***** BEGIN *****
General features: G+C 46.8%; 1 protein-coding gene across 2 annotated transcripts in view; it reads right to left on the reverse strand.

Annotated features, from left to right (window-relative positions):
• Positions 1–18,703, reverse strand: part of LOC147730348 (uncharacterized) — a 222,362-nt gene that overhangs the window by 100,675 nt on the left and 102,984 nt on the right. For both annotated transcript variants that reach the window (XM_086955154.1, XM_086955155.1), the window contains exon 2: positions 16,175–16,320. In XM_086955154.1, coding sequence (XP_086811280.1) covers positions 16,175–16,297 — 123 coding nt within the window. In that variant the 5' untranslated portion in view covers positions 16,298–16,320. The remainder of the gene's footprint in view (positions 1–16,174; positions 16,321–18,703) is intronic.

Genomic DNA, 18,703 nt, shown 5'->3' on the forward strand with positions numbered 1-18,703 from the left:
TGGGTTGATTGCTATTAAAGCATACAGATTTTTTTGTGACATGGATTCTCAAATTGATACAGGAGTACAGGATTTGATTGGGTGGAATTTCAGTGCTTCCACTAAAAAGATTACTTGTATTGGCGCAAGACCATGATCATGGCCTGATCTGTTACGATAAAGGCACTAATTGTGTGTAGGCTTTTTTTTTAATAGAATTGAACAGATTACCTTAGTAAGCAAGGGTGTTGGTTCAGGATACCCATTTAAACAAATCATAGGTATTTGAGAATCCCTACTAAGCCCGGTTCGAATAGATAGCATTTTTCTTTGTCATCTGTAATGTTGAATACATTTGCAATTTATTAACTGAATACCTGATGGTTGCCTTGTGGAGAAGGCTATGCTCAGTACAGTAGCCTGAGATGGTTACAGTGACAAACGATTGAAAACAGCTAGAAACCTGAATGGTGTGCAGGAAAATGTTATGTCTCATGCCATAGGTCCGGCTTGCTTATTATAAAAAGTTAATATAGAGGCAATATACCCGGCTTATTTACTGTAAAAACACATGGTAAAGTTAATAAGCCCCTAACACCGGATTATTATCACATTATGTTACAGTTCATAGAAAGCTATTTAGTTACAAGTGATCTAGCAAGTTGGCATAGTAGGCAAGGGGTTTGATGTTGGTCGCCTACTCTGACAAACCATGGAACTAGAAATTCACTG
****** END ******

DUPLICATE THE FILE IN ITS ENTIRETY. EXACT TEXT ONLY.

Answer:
General features: G+C 46.8%; 1 protein-coding gene across 2 annotated transcripts in view; it reads right to left on the reverse strand.

Annotated features, from left to right (window-relative positions):
• Positions 1–18,703, reverse strand: part of LOC147730348 (uncharacterized) — a 222,362-nt gene that overhangs the window by 100,675 nt on the left and 102,984 nt on the right. For both annotated transcript variants that reach the window (XM_086955154.1, XM_086955155.1), the window contains exon 2: positions 16,175–16,320. In XM_086955154.1, coding sequence (XP_086811280.1) covers positions 16,175–16,297 — 123 coding nt within the window. In that variant the 5' untranslated portion in view covers positions 16,298–16,320. The remainder of the gene's footprint in view (positions 1–16,174; positions 16,321–18,703) is intronic.

Genomic DNA, 18,703 nt, shown 5'->3' on the forward strand with positions numbered 1-18,703 from the left:
TGGGTTGATTGCTATTAAAGCATACAGATTTTTTTGTGACATGGATTCTCAAATTGATACAGGAGTACAGGATTTGATTGGGTGGAATTTCAGTGCTTCCACTAAAAAGATTACTTGTATTGGCGCAAGACCATGATCATGGCCTGATCTGTTACGATAAAGGCACTAATTGTGTGTAGGCTTTTTTTTTAATAGAATTGAACAGATTACCTTAGTAAGCAAGGGTGTTGGTTCAGGATACCCATTTAAACAAATCATAGGTATTTGAGAATCCCTACTAAGCCCGGTTCGAATAGATAGCATTTTTCTTTGTCATCTGTAATGTTGAATACATTTGCAATTTATTAACTGAATACCTGATGGTTGCCTTGTGGAGAAGGCTATGCTCAGTACAGTAGCCTGAGATGGTTACAGTGACAAACGATTGAAAACAGCTAGAAACCTGAATGGTGTGCAGGAAAATGTTATGTCTCATGCCATAGGTCCGGCTTGCTTATTATAAAAAGTTAATATAGAGGCAATATACCCGGCTTATTTACTGTAAAAACACATGGTAAAGTTAATAAGCCCCTAACACCGGATTATTATCACATTATGTTACAGTTCATAGAAAGCTATTTAGTTACAAGTGATCTAGCAAGTTGGCATAGTAGGCAAGGGGTTTGATGTTGGTCGCCTACTCTGACAAACCATGGAACTAGAAATTCACTG